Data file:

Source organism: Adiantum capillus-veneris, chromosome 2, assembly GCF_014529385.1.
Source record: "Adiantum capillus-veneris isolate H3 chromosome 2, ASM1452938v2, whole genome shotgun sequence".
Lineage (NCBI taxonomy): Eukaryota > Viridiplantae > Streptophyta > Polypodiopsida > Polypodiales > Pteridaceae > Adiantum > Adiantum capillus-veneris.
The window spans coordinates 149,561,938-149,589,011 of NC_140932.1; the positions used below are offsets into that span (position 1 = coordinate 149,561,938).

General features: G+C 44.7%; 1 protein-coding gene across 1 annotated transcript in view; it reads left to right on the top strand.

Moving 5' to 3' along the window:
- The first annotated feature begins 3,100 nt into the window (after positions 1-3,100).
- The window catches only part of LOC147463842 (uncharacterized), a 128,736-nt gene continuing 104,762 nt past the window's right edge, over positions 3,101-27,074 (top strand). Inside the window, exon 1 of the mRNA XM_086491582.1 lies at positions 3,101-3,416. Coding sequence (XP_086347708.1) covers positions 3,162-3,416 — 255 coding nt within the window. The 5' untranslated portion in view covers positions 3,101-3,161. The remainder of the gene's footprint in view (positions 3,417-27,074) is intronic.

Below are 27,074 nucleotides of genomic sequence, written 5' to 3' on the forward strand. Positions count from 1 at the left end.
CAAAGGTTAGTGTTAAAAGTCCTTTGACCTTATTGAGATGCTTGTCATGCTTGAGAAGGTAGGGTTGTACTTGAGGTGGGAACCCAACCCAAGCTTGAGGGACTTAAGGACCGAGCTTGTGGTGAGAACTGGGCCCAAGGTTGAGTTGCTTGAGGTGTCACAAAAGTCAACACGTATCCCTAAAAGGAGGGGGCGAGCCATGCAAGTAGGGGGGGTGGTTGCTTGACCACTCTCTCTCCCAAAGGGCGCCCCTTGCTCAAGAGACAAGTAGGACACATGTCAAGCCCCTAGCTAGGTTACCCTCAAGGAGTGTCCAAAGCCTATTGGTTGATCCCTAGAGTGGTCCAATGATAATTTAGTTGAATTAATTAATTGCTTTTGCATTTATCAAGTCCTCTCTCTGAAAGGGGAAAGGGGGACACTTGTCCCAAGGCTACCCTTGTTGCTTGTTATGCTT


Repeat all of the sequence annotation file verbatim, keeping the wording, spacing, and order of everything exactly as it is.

Source organism: Adiantum capillus-veneris, chromosome 2, assembly GCF_014529385.1.
Source record: "Adiantum capillus-veneris isolate H3 chromosome 2, ASM1452938v2, whole genome shotgun sequence".
Lineage (NCBI taxonomy): Eukaryota > Viridiplantae > Streptophyta > Polypodiopsida > Polypodiales > Pteridaceae > Adiantum > Adiantum capillus-veneris.
The window spans coordinates 149,561,938-149,589,011 of NC_140932.1; the positions used below are offsets into that span (position 1 = coordinate 149,561,938).

General features: G+C 44.7%; 1 protein-coding gene across 1 annotated transcript in view; it reads left to right on the top strand.

Moving 5' to 3' along the window:
- The first annotated feature begins 3,100 nt into the window (after positions 1-3,100).
- The window catches only part of LOC147463842 (uncharacterized), a 128,736-nt gene continuing 104,762 nt past the window's right edge, over positions 3,101-27,074 (top strand). Inside the window, exon 1 of the mRNA XM_086491582.1 lies at positions 3,101-3,416. Coding sequence (XP_086347708.1) covers positions 3,162-3,416 — 255 coding nt within the window. The 5' untranslated portion in view covers positions 3,101-3,161. The remainder of the gene's footprint in view (positions 3,417-27,074) is intronic.

Below are 27,074 nucleotides of genomic sequence, written 5' to 3' on the forward strand. Positions count from 1 at the left end.
CAAAGGTTAGTGTTAAAAGTCCTTTGACCTTATTGAGATGCTTGTCATGCTTGAGAAGGTAGGGTTGTACTTGAGGTGGGAACCCAACCCAAGCTTGAGGGACTTAAGGACCGAGCTTGTGGTGAGAACTGGGCCCAAGGTTGAGTTGCTTGAGGTGTCACAAAAGTCAACACGTATCCCTAAAAGGAGGGGGCGAGCCATGCAAGTAGGGGGGGTGGTTGCTTGACCACTCTCTCTCCCAAAGGGCGCCCCTTGCTCAAGAGACAAGTAGGACACATGTCAAGCCCCTAGCTAGGTTACCCTCAAGGAGTGTCCAAAGCCTATTGGTTGATCCCTAGAGTGGTCCAATGATAATTTAGTTGAATTAATTAATTGCTTTTGCATTTATCAAGTCCTCTCTCTGAAAGGGGAAAGGGGGACACTTGTCCCAAGGCTACCCTTGTTGCTTGTTATGCTT